The ‘remaining stages’ of the Mental Capacity (Amendment) Bill in the House of Commons have been scheduled for Tuesday 12 February 2019. This usually includes both Report and Third Reading, which means that only the Consideration of Amendments stage (otherwise known as ‘ping pong’) will remain. Since my last blog on the progress of the Bill, we’ve had the Committee Stage. A whopping seventy-eight pieces of written evidence were published by the Public Bill committee, covering a huge range of concerns. My own written evidence (available here) covered: Placing P at the centre of the DOLS process; the missed opportunities for wider reform of the MCA; conflicts of interest; lawfulness (or, more accurately, unlawfulness) and the proposed definition of deprivation of liberty.
I don’t want to re-hash those arguments again here. Instead, I simply want to reflect on what has changed at committee stage, what hasn’t, and what further proposals have been put forward by the Government (so far) for amendment on Report. As I see it, there is some good news, some mediocre news, and some bad news.
Let’s start with the ‘good news’:
Significant changes were made to the Bill in committee to ensure that pre-authorisation reviews will be undertaken by an AMCP where the arrangements provide for the cared-for person to receive care or treatment in an independent hospital. The Minister has proposed further amendments at Report stage that will make the responsible local authority (in England) and the Local Health Board (in Wales) the responsible body for arrangements in independent hospitals. This is very good news, and a significant improvement to the Bill.
The opposition amendment on information provision added in the House of Lords didn’t survive the committee stage. It was replaced with a government amendment, which gives rights to information after authorisation of a deprivation of liberty. Additional government amendments tabled for Report will add further information provision duties on responsible bodies, including general accessible information requirements and duties on responsible bodies to ensure that the cared for person (and any appropriate person they have) understand the relevant information before the authorisation. That is, unless “it is not appropriate to take steps to ensure that the cared for person or any appropriate person understands a particular matter,” where the duty to ensure understanding doesn’t apply. We’ll have to wait and see what examples the Minister will give to explain the scope and extent of this “not appropriate” exception. Overall though, these new information provision rights and duties are an important and welcome change to the Bill.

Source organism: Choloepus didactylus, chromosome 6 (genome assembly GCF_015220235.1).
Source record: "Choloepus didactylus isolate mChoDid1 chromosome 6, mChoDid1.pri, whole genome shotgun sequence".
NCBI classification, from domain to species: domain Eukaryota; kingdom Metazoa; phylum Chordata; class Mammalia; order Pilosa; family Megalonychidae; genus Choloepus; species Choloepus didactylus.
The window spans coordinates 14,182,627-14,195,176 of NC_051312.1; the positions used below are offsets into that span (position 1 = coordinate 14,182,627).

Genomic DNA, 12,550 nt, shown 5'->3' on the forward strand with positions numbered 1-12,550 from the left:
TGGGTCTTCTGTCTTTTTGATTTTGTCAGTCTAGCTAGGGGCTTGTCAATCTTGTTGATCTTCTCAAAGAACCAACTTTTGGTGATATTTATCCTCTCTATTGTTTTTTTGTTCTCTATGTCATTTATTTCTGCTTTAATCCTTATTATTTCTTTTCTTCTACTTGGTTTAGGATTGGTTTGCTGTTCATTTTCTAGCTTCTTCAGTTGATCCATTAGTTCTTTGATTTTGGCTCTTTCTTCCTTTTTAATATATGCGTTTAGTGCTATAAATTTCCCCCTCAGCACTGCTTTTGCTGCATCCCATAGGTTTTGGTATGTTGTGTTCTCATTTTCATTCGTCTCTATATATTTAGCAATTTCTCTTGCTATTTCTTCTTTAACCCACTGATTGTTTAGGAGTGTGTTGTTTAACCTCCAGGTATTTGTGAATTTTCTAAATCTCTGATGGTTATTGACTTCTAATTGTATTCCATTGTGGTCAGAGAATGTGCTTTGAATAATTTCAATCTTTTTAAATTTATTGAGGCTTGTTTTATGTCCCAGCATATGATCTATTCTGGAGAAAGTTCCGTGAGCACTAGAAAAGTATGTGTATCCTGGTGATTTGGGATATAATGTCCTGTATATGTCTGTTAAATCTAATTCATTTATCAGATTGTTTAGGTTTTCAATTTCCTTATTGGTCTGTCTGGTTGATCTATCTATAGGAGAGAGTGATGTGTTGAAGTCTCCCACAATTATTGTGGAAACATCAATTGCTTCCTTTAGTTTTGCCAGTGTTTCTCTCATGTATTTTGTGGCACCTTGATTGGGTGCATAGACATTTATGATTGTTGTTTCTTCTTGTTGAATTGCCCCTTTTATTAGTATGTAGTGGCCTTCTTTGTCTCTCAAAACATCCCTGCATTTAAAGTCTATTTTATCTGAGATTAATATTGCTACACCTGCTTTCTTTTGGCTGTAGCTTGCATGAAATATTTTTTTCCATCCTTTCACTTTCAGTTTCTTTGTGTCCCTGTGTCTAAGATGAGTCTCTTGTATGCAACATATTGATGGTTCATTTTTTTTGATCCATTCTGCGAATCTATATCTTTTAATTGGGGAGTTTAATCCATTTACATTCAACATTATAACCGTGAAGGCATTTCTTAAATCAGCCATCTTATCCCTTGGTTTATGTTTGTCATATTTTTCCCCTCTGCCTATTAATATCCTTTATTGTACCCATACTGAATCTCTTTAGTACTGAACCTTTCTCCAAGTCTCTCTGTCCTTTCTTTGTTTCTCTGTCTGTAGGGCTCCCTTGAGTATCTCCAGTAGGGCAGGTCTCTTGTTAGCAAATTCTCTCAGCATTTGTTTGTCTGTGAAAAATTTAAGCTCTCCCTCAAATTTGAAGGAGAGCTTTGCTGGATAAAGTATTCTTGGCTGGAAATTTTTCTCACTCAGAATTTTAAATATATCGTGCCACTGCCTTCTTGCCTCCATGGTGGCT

The mediocre news:
Access to IMCAs
The provisions for appointing an IMCA have been significantly improved since the Bill was first introduced. In most cases, the appointment of an IMCA is no longer subject to a gatekeeping ‘best interests’ assessment. There is one outstanding trouble spot in these provisions, however. This is that if a cared-for person has an ‘appropriate person’ who does not have the capacity to consent to being supported by an IMCA, then an IMCA will only be appointed if it would be in the cared-for person’s best interests for the appropriate person to be supported by an IMCA. I’m not sure how often this kind of situation would occur, but it would be worth those working with the MCA and deprivation of liberty thinking through some possible examples to see if this needs to be amended.
The proposed Government information provision amendments for Report will now require responsible bodies to publish information on reviews, including when a review will be carried out; the rights to request a review; and when AMCPs will be involved in reviews. Again, this is a positive amendment. I am still concerned, however, that there is no minimum standard for reviews on the face of the Bill. Leaving the timescales for reviews up to individual responsible bodies has the benefit of providing flexibility. But, of course, wherever there is flexibility there is also the scope for significant variation depending on geographical location. We will all have to be alert to the potential for a postcode lottery in DoLS provision.
And, finally, the bad news:
Defining ‘Deprivation of Liberty’